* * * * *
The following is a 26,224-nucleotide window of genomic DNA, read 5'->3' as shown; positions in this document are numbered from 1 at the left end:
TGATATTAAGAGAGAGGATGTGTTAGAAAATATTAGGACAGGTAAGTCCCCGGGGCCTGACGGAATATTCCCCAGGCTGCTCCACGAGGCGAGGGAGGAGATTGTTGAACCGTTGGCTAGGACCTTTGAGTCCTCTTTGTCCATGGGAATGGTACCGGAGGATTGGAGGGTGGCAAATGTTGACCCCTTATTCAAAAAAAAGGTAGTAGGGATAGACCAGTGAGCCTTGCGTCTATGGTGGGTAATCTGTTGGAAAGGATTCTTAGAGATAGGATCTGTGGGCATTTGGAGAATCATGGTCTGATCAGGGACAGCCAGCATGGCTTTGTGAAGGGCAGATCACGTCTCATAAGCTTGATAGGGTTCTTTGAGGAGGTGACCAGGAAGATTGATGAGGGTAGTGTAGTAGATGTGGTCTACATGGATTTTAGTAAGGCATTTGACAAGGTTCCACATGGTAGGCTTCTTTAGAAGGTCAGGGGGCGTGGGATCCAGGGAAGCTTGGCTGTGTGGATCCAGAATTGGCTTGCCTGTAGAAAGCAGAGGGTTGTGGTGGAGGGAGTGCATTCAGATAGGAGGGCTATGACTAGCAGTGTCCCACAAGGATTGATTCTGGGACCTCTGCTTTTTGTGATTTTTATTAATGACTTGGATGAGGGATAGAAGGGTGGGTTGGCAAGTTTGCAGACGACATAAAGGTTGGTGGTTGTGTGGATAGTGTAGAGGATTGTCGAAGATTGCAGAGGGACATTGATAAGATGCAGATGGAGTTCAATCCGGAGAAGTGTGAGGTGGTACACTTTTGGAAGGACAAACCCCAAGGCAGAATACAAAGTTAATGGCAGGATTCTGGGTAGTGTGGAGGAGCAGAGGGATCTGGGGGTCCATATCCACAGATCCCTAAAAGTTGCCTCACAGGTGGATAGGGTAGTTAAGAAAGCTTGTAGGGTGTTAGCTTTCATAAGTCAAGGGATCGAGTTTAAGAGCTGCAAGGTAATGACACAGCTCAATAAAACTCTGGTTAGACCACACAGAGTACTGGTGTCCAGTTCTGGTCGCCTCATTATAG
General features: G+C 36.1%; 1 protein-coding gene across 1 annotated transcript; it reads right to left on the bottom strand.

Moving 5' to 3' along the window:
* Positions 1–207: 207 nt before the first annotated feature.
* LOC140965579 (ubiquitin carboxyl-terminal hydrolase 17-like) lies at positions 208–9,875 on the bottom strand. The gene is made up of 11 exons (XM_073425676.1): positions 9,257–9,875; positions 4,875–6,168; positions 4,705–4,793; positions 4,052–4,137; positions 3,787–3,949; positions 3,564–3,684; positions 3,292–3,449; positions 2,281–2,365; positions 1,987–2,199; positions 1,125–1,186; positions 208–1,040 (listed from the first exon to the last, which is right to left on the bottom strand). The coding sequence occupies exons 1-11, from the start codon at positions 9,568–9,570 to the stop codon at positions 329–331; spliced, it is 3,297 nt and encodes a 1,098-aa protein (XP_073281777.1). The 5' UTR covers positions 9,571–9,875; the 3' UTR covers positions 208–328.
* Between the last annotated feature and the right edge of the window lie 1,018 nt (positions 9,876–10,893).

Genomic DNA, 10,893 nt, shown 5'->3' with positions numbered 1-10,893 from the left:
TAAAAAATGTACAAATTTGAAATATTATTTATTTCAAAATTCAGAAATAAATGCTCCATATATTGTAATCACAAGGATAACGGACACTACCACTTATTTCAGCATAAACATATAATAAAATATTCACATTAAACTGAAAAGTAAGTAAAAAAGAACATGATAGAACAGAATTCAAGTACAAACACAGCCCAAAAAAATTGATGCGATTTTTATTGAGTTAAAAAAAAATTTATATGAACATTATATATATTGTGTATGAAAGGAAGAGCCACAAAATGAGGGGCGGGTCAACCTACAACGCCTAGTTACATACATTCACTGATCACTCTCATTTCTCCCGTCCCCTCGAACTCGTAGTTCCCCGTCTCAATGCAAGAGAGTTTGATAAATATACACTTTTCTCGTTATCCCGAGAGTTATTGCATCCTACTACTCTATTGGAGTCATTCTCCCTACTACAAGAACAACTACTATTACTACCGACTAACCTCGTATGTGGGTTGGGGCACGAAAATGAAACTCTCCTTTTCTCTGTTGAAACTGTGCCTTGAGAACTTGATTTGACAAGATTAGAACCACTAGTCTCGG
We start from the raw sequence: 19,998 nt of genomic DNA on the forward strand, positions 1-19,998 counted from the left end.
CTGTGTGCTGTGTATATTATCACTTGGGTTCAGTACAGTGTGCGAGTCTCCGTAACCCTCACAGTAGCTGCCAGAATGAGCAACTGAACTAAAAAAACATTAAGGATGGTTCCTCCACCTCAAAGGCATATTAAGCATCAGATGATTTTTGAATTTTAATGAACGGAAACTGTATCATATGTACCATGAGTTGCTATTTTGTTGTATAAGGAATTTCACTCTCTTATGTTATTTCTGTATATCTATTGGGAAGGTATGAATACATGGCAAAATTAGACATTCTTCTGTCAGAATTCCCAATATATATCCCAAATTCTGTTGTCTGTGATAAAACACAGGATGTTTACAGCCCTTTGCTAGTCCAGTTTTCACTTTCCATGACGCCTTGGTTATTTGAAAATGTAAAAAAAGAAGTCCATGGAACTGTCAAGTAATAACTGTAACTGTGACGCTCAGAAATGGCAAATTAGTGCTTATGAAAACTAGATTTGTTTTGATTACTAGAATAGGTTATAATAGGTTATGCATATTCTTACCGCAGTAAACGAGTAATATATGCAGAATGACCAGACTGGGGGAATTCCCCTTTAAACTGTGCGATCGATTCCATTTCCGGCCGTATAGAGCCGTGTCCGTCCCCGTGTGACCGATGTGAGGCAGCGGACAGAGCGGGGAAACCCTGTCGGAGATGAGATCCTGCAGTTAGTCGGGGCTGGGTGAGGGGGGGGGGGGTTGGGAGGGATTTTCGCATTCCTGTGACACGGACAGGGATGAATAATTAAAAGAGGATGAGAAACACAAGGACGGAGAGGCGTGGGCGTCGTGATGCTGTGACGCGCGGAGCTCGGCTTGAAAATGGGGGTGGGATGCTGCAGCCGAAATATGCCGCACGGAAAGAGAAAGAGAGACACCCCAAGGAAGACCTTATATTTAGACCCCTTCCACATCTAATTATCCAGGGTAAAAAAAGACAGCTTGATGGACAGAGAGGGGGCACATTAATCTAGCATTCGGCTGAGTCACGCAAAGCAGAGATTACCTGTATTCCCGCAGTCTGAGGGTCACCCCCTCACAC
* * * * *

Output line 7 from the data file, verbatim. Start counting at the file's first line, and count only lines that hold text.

* Between the last annotated feature and the right edge of the window lie 1,018 nt (positions 9,876–10,893).